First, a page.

Listen to your gut, especially to anxieties you may feel about bringing up the commitment issue. If you’re very anxious, your partner is probably giving you good reason to be. Better yet, from the get-go, seek a partner who eagerly expresses interest in finding someone for the long-term and whose behavior backs that up 100%.

Karen R. Koenig, LCSW, M.Ed. – www.karenrkoenig.com

# 3. Value yourself to ask what you want

It’s not uncommon for one partner to be ready for a long-term commitment before the other.

I think we all have a cousin or friend who’s spent three, four, five, or more years waiting for her boyfriend to be ready to propose or move in. Sometimes this has a happy ending and other times it ends in resentments, heart break, or rejection.

Lack of commitment quickly becomes a control issue in relationships. Pushing for more commitment doesn’t work. You can’t make your partner commitment (and if you could, that sounds like a recipe for disaster).

Settling for less than the level of commitment that you want, sends the message that you’ll just take what you can get; that you don’t think you’re worth a fully committed relationship.

Value yourself enough to ask for what you want.

Value yourself enough to choose a partner who wants to commit to you 100%. And value yourself enough to walk away if you’re not getting it.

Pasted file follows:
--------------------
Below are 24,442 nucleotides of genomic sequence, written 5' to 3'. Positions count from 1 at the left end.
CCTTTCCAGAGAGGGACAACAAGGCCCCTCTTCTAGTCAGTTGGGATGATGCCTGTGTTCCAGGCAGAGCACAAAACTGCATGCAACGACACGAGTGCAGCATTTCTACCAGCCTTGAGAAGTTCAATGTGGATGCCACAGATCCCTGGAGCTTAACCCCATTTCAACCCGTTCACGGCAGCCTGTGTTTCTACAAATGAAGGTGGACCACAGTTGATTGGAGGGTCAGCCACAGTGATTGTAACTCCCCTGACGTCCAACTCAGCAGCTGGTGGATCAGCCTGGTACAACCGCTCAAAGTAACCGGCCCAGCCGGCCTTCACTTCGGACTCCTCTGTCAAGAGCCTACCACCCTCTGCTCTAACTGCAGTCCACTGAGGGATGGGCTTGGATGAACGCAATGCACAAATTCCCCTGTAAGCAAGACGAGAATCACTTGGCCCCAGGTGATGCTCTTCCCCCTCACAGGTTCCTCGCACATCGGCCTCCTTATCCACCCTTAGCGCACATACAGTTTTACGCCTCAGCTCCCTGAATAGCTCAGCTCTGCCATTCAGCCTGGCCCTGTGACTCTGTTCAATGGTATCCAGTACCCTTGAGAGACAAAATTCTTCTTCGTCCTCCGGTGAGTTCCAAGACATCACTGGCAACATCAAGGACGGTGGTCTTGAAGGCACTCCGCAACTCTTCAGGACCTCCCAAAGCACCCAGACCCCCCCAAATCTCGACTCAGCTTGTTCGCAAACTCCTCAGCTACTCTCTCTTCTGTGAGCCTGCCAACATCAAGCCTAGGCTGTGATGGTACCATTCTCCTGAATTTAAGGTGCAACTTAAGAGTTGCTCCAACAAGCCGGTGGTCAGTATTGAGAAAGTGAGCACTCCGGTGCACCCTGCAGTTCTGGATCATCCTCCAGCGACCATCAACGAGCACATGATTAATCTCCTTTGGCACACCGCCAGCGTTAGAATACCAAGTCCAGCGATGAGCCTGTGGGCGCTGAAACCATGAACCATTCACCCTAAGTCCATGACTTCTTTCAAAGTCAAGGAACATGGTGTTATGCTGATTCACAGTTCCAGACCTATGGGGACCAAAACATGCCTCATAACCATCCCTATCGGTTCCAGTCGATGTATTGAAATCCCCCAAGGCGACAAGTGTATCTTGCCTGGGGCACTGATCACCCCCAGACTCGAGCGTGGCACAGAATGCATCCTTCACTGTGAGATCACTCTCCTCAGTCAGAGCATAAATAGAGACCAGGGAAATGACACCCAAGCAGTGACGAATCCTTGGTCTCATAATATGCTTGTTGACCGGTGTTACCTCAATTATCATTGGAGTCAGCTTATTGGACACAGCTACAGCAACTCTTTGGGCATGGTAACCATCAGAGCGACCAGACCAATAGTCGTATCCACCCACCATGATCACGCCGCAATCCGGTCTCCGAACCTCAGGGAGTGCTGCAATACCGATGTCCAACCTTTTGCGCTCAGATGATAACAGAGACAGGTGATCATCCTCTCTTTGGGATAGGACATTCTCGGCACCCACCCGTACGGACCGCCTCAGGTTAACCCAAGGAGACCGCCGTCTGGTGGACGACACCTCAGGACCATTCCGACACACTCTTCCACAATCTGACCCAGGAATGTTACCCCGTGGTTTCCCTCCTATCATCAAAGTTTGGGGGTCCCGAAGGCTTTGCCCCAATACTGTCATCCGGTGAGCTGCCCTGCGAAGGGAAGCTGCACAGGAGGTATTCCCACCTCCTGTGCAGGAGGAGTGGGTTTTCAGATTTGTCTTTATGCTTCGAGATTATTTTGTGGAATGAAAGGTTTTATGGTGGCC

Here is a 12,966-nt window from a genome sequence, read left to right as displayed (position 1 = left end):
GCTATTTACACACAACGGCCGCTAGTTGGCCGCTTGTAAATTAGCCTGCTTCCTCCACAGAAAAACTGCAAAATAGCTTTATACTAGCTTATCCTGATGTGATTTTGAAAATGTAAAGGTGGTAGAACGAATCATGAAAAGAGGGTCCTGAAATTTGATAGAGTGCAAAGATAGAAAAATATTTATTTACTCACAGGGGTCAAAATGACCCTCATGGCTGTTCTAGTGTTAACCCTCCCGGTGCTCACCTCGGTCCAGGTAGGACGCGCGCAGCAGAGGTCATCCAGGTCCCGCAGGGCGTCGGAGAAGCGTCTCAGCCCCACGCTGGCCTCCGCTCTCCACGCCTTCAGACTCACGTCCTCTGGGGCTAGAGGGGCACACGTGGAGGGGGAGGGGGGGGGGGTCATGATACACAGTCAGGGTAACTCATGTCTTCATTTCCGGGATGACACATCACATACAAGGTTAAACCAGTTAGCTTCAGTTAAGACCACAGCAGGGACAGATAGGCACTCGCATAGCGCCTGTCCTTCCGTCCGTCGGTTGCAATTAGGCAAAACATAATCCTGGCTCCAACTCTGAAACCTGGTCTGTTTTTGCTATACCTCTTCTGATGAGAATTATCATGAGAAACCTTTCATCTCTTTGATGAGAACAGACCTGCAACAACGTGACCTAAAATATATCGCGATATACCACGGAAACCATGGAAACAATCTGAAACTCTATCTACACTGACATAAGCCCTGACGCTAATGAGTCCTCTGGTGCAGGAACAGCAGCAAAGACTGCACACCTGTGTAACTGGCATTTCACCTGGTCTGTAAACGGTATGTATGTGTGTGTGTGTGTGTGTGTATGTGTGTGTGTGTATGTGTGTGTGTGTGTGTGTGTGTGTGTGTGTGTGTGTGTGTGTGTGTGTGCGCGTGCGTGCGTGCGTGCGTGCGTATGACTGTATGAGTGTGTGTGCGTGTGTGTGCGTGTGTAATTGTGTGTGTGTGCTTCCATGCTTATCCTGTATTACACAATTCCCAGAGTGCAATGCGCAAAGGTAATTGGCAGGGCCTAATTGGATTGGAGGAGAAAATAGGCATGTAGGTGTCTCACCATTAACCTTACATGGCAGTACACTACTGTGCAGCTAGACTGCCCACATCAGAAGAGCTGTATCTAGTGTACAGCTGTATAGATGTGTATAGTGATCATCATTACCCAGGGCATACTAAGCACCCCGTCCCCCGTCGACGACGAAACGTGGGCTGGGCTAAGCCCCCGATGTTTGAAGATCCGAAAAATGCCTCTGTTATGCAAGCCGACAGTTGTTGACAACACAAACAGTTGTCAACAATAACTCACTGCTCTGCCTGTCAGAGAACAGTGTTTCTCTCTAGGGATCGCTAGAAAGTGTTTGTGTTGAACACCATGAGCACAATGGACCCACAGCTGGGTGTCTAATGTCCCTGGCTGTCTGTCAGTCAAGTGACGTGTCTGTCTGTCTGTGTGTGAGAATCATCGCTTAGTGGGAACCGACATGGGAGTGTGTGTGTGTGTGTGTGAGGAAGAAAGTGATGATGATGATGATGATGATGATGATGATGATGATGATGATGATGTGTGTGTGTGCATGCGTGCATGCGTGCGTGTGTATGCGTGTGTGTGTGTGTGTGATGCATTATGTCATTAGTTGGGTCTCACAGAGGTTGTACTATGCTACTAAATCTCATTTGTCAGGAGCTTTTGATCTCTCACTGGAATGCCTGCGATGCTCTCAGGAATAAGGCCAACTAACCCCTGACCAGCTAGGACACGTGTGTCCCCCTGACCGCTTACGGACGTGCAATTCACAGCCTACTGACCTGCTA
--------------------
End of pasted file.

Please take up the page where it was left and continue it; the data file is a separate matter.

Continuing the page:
Life is about living, not about waiting and relationships are about love, not about control.

You shouldn’t put your life on hold waiting for your partner to be ready for a long-term commitment. Relationships don’t have a pre-determined time table. The only right time table is the one that feels right to you.

Sharon Martin, LCSW – www.sharonmartincounseling.com

# 4. Own your own truth about your desire for more commitment

Commitment is a topic that brings a lot of couples into therapy. While it has a single definition, it holds infinite meanings.

For many women, commitment includes an emotional acknowledgment of a we, in that we are with each other and choosing to be part of the couple.

And on a practical level, the possibility then of planning for a future, even if it is just the weekend. A sense of continuity. For others, commitment is about living together or getting married and sharing a home life. And for still others, it is a child that expresses the commitment desired. But wherever we fall on the spectrum, when our partner cannot provide the commitment we want and need, we are left to live in a difficult limbo, in something we want, but that we want more of and from, and don’t know if we’ll ever get.

How do we ever know when to stay or leave?

There are no hard fast rules, ever. Each time we make the choice to stay or go it is unique, and sometimes we make it again and again within the same relationship.